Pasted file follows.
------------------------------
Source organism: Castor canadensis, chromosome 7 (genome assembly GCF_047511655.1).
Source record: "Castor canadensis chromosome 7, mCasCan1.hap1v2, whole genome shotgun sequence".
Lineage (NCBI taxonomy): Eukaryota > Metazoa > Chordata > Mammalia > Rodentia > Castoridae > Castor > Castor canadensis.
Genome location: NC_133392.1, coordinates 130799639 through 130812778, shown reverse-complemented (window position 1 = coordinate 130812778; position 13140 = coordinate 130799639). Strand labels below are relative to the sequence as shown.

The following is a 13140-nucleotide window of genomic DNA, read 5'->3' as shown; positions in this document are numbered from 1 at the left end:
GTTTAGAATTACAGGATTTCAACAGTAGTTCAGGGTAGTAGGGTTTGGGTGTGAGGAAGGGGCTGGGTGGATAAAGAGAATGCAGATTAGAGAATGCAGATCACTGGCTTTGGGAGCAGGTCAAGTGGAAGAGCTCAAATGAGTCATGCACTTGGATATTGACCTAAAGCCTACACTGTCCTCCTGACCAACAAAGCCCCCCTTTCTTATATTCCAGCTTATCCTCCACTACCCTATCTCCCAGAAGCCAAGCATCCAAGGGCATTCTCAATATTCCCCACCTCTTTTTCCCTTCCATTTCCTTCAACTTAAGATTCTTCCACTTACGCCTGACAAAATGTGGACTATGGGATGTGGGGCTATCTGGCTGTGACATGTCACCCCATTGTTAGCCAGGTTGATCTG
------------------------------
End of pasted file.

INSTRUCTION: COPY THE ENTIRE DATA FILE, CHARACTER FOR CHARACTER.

Source organism: Castor canadensis, chromosome 7 (genome assembly GCF_047511655.1).
Source record: "Castor canadensis chromosome 7, mCasCan1.hap1v2, whole genome shotgun sequence".
Lineage (NCBI taxonomy): Eukaryota > Metazoa > Chordata > Mammalia > Rodentia > Castoridae > Castor > Castor canadensis.
Genome location: NC_133392.1, coordinates 130799639 through 130812778, shown reverse-complemented (window position 1 = coordinate 130812778; position 13140 = coordinate 130799639). Strand labels below are relative to the sequence as shown.

The following is a 13140-nucleotide window of genomic DNA, read 5'->3' as shown; positions in this document are numbered from 1 at the left end:
GTTTAGAATTACAGGATTTCAACAGTAGTTCAGGGTAGTAGGGTTTGGGTGTGAGGAAGGGGCTGGGTGGATAAAGAGAATGCAGATTAGAGAATGCAGATCACTGGCTTTGGGAGCAGGTCAAGTGGAAGAGCTCAAATGAGTCATGCACTTGGATATTGACCTAAAGCCTACACTGTCCTCCTGACCAACAAAGCCCCCCTTTCTTATATTCCAGCTTATCCTCCACTACCCTATCTCCCAGAAGCCAAGCATCCAAGGGCATTCTCAATATTCCCCACCTCTTTTTCCCTTCCATTTCCTTCAACTTAAGATTCTTCCACTTACGCCTGACAAAATGTGGACTATGGGATGTGGGGCTATCTGGCTGTGACATGTCACCCCATTGTTAGCCAGGTTGATCTG